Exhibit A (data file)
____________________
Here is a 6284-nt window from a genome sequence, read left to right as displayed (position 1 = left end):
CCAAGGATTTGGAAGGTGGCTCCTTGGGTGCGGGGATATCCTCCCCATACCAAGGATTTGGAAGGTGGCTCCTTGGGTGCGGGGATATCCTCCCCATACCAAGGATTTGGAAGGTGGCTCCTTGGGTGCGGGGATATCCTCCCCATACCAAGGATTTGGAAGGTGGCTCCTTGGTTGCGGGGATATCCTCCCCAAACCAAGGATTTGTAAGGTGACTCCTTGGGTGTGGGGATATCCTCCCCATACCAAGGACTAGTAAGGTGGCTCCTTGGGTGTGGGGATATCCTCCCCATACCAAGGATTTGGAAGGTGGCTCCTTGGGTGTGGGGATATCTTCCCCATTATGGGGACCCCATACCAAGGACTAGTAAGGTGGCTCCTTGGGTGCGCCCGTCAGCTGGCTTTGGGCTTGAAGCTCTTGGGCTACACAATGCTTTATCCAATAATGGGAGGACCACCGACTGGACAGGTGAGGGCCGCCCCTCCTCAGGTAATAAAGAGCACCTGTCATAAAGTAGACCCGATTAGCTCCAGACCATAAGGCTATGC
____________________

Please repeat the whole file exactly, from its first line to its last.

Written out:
Here is a 6284-nt window from a genome sequence, read left to right as displayed (position 1 = left end):
CCAAGGATTTGGAAGGTGGCTCCTTGGGTGCGGGGATATCCTCCCCATACCAAGGATTTGGAAGGTGGCTCCTTGGGTGCGGGGATATCCTCCCCATACCAAGGATTTGGAAGGTGGCTCCTTGGGTGCGGGGATATCCTCCCCATACCAAGGATTTGGAAGGTGGCTCCTTGGTTGCGGGGATATCCTCCCCAAACCAAGGATTTGTAAGGTGACTCCTTGGGTGTGGGGATATCCTCCCCATACCAAGGACTAGTAAGGTGGCTCCTTGGGTGTGGGGATATCCTCCCCATACCAAGGATTTGGAAGGTGGCTCCTTGGGTGTGGGGATATCTTCCCCATTATGGGGACCCCATACCAAGGACTAGTAAGGTGGCTCCTTGGGTGCGCCCGTCAGCTGGCTTTGGGCTTGAAGCTCTTGGGCTACACAATGCTTTATCCAATAATGGGAGGACCACCGACTGGACAGGTGAGGGCCGCCCCTCCTCAGGTAATAAAGAGCACCTGTCATAAAGTAGACCCGATTAGCTCCAGACCATAAGGCTATGC